Monday, September 02, 2013

Who To Know

A boxer is alone once they step into the ring with someone, but that doesn't necessarily mean that boxers don't have teams.  There are people that it would help boxers to have both in and out of the corner whether as friends or acquaintances. Some examples are:

1) Doctors - Of course, everyone should have regular general practitioners, optometrists, etc., that they see (although I know from experience that it's tough to do this without health insurance and/or money).  It would be helpful to have a doctor who understands sports injuries and who won't raise their eyebrows when they hear about anyone who is involved in boxing.

2) Police officers - Some may wonder why.  I'm the daughter of a former state cop, and I get it.  A lot of people don't want cops around even if they are doing their job.  But consider this:  there are a lot of cops who box, so they know what that life is like.  Contrary to what some lawyers believe, cops know the law, also.  Boxing and most other defensive arts can be useful for getting out of potentially dangerous situations on the street.  However, there are boxers who are doing community service, or worse yet, doing time, because of not knowing when to back off and pick battles properly.  A police officer can give some insight on what is legal to do.

3) Pharmacists -- I'm not necessarily talking about the ones who work for the major drug store chains.  There are plenty of independent pharmacies that still exist.  The smaller places offer great customer service, and the staff can probably give better suggestions on what gauze, bandages, ointment, etc. will work the best, not just the name brand items.

4) Massage therapists --  A good rub down is always helpful for sore muscles.  Seek out those who are just starting out or offer their services on a sliding scale to perhaps get discounts.

5)  Clerks in sporting good stores that sell boxing equipment -- They can let you know about new products and discounts on current ones.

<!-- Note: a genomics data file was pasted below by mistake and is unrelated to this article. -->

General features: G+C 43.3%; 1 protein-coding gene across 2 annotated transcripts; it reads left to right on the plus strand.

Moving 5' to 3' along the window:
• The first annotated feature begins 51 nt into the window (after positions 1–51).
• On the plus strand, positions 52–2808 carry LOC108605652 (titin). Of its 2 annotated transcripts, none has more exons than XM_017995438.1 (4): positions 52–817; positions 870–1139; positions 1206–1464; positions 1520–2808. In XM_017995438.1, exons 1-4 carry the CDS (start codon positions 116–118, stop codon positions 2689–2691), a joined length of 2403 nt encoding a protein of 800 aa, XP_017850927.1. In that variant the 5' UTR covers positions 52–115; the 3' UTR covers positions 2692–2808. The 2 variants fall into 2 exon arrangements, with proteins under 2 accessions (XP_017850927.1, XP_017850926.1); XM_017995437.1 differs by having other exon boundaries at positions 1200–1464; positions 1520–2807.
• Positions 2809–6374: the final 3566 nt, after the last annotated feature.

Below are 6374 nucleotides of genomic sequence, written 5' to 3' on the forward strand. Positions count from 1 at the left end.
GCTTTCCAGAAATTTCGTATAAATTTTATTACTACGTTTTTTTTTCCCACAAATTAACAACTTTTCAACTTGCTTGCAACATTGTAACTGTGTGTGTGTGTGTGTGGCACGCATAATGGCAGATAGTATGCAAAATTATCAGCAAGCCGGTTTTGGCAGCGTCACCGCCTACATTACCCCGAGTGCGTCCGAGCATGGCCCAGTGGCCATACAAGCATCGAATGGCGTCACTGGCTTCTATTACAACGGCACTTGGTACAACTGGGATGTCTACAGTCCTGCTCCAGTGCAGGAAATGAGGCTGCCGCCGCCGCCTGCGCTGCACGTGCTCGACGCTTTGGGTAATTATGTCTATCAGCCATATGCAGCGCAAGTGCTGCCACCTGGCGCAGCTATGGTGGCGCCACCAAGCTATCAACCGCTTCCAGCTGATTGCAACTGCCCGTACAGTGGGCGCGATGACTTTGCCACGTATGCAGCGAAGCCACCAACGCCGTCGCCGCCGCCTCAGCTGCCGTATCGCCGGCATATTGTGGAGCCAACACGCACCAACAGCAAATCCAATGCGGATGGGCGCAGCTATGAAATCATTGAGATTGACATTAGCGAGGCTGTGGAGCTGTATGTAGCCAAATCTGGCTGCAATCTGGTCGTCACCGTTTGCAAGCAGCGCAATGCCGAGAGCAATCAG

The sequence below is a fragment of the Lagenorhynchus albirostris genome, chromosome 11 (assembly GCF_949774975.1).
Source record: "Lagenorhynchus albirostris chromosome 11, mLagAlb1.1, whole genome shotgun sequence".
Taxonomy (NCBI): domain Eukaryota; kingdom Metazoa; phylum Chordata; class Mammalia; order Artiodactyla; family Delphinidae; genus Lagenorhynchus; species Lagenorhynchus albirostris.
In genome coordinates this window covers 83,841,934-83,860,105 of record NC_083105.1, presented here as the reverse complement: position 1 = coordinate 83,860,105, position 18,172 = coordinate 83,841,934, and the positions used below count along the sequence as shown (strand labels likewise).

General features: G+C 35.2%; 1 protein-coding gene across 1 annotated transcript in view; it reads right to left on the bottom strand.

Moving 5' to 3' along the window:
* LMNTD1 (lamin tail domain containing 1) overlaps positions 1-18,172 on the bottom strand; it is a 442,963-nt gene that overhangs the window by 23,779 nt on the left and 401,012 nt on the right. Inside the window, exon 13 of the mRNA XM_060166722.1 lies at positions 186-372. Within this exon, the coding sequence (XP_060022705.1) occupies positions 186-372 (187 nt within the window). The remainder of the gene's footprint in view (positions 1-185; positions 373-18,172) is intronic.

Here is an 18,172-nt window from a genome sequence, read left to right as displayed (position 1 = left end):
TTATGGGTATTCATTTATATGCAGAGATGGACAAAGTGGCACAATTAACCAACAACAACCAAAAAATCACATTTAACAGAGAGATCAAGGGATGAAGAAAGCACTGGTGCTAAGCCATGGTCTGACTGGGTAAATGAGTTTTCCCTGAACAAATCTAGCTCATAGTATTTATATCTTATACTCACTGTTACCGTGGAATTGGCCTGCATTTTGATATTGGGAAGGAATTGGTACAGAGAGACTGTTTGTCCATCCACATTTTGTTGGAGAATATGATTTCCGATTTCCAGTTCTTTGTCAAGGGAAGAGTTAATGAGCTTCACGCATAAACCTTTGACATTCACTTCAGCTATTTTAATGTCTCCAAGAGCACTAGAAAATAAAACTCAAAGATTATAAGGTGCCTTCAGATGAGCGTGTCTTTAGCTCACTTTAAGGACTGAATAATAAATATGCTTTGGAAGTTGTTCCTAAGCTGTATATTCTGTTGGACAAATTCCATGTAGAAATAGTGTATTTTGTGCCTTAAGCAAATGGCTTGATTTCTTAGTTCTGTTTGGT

6) Gym owners --  It's good to get out of one's own gym and get sparring and training in elsewhere from time to time. The owners may let people they know get in a work out once in awhile for free, or for at least a good discount. They're also a good source of knowledge about upcoming bouts.

7) Religious leaders -- Depending on how a pastor, rabbi, etc., feels about fighting sports, it's nice to have someone who will offer up extra prayers on a boxer's behalf as they go into matches.

8) Professional boxers -- Very few are going to get that close to someone like Mayweather, Pacquiao, Cotto, and the like.  But journeymen boxers are the ones who are most likely going to be seen hanging out at amateur shows and tournaments.  Unlike some famous actors, singers, and musicians, journeymen are mostly accessible and they are friendly.  Ask them a question or for a picture, and most are happy to oblige.  And who knows?  The journeyman (or woman) whom you become acquainted with may be tomorrow's million dollar champion.

9) Personal trainers --  Even if there's no funds to see them on a regular basis, it won't hurt to ask about different exercise techniques or nutrition when you see them.  Some love to give that information out in regular conversation, so just listen and take notes.

If you have suggestions on other people whom boxers should know, I'd love to read about it.  Feel free to leave your thoughts in the comments section.

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